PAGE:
The number of newly approved antibiotics has declined significantly since the 1980s as large pharmaceutical companies have mostly withdrawn from research and development in this critical market segment. Fortunately, the biotech industry is now stepping up to the plate to develop much-needed antibiotics to fight a rising number of drug-resistant superbugs, such as Clostridium difficile (or C. difficile).
This virulent superbug bacteria strikes 700,000 Americans each year, ravaging the gut lining, causing diarrhea, fever, loss of appetite, nausea, belly pain and sometimes death. Over a year ago, C. difficile infection (CDI) surpassed MRSA as a hospital-acquired infectious disease.
Optimer Pharmaceuticals, Inc. of San Diego, CA recently received FDA approval for Dificid (fidaxomicin), a narrow spectrum antibiotic tablet to treat C. difficile-associated diarrhea. In clinical studies reported in the New England Journal of Medicine, patients treated with Dificid had a high cure rate of 90%, similar to standard vancomycin treatment, but with a significantly lower rate of recurrence: 13.3% versus the vancomycin group who showed a recurrence rate of 24.0%.
Dificid is the first in a new class of antibiotics called macrocycles, engineered to target C. difficile specifically. Sherwood Gorbach, MD, Chief Medical Officer for Optimer and co-author of the studies says, “because fidaxomicin is a narrow spectrum antibiotic, there is less likelihood to produce resistance, a problem we see with vancomycin.” Optimer holds patents for developing the unique fidaxomicin compound from a fungus found in soil.
The elderly and people in hospitals who have been treated with antibiotics are most at risk because C. difficile gets a chance to flourish and produce toxins in the gut after antibiotics have wiped out normal gastrointestinal flora. At any given time, about half of the patients in a hospital are receiving antibiotics.
The spread of infection can be difficult to contain as the spores can live outside the human body for a long time and may be found on hard surfaces such as bed linen or medical equipment. While C. difficile is mainly a hospital-acquired infection, about one-third of cases are found in long-term care facilities such as rehabilitation centers and nursing homes.
Recurrence is a significant problem as the symptoms are often worse than the original bout of infection. Gorbach emphasizes, “the reduction in the rate of recurrence is a significant advancement for patients with CDI. Fidaxomicin showed a sustained clinical response for 25 days, the period following treatment when most recurrences happen, in a greater number of cases vs. vancomycin.”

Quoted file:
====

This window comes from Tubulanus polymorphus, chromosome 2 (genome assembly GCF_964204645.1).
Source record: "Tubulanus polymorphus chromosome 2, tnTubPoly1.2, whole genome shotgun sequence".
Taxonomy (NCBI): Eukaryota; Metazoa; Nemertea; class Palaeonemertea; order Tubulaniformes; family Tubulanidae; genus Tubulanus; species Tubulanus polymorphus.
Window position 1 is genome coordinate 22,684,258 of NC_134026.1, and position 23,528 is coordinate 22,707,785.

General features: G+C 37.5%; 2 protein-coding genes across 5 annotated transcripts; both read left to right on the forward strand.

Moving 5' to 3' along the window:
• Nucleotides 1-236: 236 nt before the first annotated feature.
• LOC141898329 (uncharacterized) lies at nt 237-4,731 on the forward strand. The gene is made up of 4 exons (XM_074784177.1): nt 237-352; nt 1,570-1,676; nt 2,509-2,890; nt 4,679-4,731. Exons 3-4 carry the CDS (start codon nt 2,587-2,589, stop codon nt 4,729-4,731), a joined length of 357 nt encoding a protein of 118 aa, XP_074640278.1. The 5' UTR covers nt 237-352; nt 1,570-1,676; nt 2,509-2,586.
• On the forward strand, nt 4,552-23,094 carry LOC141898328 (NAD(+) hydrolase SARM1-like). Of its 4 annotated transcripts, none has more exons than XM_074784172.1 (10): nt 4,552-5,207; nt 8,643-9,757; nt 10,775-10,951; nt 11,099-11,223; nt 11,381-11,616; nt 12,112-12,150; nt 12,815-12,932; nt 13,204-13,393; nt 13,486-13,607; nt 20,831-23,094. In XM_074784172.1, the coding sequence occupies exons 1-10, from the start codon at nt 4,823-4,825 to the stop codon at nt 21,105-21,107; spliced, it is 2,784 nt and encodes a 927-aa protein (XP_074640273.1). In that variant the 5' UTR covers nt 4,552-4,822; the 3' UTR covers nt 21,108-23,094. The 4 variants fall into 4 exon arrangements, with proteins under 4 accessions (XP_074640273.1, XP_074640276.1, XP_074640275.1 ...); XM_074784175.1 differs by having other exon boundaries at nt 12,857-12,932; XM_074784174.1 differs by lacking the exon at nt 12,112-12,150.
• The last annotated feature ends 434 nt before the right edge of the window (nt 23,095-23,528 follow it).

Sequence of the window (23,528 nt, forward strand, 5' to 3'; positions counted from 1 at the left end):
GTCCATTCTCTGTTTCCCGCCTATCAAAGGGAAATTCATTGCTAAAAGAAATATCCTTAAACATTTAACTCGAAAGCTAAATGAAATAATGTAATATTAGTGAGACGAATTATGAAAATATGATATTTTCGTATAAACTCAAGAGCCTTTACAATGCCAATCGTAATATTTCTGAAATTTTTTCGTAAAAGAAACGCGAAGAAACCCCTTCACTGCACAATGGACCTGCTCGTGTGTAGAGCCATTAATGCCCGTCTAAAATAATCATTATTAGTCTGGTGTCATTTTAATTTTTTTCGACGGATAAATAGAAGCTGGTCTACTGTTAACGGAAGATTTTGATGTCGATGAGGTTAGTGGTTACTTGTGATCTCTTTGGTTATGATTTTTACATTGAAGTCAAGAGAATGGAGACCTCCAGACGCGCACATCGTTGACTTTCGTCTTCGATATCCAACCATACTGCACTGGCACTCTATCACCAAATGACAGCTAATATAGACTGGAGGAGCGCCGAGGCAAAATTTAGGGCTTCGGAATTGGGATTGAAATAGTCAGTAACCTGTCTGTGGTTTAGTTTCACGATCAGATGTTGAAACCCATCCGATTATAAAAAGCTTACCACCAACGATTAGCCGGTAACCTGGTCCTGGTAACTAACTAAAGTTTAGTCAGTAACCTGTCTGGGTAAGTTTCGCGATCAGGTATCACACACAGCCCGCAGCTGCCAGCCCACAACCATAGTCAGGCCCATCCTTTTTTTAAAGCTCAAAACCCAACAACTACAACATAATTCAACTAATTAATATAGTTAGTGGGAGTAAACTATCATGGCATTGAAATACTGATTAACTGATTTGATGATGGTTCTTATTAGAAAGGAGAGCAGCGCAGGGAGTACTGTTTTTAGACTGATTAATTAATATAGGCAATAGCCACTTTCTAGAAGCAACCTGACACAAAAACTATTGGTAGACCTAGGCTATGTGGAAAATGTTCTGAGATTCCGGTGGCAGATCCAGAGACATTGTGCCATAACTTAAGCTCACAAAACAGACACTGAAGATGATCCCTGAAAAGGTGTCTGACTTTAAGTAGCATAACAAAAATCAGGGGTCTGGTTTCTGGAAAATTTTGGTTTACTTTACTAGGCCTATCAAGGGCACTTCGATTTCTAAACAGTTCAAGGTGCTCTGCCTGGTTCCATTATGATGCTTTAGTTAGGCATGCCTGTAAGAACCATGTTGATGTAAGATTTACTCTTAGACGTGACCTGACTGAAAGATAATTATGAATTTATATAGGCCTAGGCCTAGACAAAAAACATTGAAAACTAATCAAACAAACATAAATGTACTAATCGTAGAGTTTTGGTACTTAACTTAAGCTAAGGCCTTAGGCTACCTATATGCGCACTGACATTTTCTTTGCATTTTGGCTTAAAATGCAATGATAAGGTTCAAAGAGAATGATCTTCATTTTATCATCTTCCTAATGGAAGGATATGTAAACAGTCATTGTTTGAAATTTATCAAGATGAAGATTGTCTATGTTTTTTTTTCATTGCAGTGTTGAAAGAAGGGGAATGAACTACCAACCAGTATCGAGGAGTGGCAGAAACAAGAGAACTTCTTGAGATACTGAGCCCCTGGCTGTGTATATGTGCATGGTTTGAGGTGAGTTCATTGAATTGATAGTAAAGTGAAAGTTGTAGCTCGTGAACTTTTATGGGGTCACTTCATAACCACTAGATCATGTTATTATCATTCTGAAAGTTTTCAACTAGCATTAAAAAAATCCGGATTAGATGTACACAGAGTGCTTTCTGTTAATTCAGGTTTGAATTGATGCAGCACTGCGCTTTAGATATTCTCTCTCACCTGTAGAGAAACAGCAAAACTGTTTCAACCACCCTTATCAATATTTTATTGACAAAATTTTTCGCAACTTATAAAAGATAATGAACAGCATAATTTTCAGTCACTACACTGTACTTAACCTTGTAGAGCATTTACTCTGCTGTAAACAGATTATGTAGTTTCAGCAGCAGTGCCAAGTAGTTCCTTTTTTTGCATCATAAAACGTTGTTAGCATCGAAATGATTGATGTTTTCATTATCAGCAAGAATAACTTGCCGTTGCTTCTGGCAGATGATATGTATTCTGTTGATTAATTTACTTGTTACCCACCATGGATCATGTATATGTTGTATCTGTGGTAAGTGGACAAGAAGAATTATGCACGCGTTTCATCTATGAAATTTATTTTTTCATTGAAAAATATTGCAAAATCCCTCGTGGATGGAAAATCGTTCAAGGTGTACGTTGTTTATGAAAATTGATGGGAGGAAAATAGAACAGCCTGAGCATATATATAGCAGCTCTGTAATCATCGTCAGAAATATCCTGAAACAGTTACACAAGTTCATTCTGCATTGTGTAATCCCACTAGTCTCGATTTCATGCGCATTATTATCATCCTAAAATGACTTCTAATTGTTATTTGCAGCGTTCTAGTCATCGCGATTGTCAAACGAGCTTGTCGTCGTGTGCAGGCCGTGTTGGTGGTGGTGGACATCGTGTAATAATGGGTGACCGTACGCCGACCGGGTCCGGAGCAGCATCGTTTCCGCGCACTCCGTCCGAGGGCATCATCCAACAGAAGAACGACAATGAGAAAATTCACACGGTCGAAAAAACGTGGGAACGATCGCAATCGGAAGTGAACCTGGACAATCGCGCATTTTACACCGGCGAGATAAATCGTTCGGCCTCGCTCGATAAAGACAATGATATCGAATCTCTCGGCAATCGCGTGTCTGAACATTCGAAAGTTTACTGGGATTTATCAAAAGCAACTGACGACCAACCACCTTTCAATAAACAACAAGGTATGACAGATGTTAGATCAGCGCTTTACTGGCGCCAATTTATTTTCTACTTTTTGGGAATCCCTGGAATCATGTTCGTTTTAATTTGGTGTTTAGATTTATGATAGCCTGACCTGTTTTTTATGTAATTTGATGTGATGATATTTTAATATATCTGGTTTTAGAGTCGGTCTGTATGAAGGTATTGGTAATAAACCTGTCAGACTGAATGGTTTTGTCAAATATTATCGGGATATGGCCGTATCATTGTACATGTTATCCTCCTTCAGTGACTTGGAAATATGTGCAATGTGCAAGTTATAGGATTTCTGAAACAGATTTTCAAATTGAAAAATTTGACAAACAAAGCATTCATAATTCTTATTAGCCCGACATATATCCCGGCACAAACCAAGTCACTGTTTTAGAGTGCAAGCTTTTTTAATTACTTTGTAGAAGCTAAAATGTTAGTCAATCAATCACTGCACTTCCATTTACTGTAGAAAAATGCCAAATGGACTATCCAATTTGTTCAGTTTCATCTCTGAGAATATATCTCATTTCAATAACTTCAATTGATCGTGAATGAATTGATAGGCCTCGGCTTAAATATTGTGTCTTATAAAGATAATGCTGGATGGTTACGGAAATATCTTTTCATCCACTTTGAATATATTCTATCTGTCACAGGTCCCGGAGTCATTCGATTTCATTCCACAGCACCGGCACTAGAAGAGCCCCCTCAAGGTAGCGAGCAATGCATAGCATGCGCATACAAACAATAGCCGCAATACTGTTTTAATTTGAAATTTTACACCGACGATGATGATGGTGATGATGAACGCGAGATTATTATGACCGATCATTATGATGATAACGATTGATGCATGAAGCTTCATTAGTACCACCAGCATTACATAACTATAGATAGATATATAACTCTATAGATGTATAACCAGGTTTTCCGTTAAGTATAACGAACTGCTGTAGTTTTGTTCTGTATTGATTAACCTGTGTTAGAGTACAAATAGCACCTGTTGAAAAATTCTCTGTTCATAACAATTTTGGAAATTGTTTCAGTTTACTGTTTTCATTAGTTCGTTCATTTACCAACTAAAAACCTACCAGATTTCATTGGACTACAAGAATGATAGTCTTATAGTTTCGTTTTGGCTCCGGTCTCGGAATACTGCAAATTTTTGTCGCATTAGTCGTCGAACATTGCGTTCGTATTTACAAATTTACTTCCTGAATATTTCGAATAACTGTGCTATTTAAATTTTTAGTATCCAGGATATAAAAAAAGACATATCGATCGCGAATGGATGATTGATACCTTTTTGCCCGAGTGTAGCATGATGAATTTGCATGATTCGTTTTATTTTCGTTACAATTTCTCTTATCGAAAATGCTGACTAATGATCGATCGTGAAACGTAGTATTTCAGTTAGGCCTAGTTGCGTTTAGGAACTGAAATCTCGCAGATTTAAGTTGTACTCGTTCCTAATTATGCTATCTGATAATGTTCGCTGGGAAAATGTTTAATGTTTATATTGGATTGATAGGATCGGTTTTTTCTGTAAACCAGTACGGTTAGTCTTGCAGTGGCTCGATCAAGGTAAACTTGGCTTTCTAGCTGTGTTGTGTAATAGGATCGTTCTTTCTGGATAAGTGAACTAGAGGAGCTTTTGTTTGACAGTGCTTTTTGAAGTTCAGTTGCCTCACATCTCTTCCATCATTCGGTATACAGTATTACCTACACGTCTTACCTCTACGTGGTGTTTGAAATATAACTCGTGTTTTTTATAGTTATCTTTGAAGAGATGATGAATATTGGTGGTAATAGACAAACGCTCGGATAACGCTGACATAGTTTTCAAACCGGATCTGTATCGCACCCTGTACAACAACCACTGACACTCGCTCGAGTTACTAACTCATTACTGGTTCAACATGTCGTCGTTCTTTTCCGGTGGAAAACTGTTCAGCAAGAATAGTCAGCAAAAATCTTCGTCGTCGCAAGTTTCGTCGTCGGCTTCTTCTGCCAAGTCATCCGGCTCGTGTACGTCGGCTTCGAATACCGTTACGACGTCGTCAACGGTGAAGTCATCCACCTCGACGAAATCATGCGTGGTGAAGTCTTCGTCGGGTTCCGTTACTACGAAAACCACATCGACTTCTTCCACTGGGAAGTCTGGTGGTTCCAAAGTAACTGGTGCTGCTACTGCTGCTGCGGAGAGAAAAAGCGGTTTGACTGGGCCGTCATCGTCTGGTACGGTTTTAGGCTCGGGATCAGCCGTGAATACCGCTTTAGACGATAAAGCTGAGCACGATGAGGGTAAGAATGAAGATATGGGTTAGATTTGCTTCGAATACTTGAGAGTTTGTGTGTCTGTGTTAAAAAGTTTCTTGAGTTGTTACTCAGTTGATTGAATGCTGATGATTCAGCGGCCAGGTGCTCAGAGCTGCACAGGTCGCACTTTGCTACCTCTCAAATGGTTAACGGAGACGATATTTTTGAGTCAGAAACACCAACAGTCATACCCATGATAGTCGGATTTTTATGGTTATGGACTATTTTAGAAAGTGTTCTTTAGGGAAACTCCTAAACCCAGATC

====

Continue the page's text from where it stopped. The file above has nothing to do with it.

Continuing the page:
Another current therapeutic option for treating CDI is the off-label use of metronidazole, recommended by the CDC as an alternative to vancomycin. It has been around since the 1950s and has never been submitted to the FDA for approval for C. difficile treatment. Although not tested in clinical studies, according to Gorbach, Dificid offers a more promising treatment option, “Metronidazole is well absorbed, and so a lot of patients taking it experience side effects, whereas the side effects with fidaxomicin are very rare, because it is not readily absorbed.”
Recently in Canada, there have been more outbreaks of a hypervirulent C. difficile strain, variously referred to in the media as NAP1/BI/027. Over the past summer, that strain was responsible for an outbreak that led to more than 30 deaths in the Niagara, Ontario area. NAP1/BI/027 was the culprit identified between 2002-2004 in Quebec hospitals, where hundreds of patients were infected and several deaths occurred. The CDC also reported outbreaks of NAP1/BI/027 in several states in 2004.
While Dificid is not yet approved for sale in Canada, Optimer is currently in consultation with Health Canada to determine if Dificid can offer some assistance to combat NAP1/BI/027. In the clinical studies, about 35% of the patients had the NAP1/BI/027 strain of C. difficile. Analysis of the data from two of the clinical trials showed that further investigation is required: one study showed Dificid was superior to vancomycin for reducing recurrences of the hypervirulent strain, but the other study showed equal results.
Update: Dificid tablets were approved by Health Canada on July 5, 2012, the first new treatment for C. difficile infection in Canada in over 20 years. “Awareness of the burden of CDI on the Canadian health care system is high with many health care providers, patients, and caregivers impacted by this devastating infection,” said Paulash Mohsen, President and Country Manager for Optimer Canada. “This familiarity with CDI will help us as we make DIFICID available to Canadian patients in need.”
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Find out more about Dificid or watch a video to learn more about this new antibiotic and how it offers an effective treatment for patients. The CDC provides comprehensive information about the current strain of C. difficile, recommended measures to help prevent C. difficile Infection, and the judicious use of antibiotics – Get Smart: Know When Antibiotics Work. Check out our earlier posts “FDA Clears First Rapid Diagnostic Test for Superbug MRSA,” and “FDA Approves INCIVEK to Treat Hepatitis C.”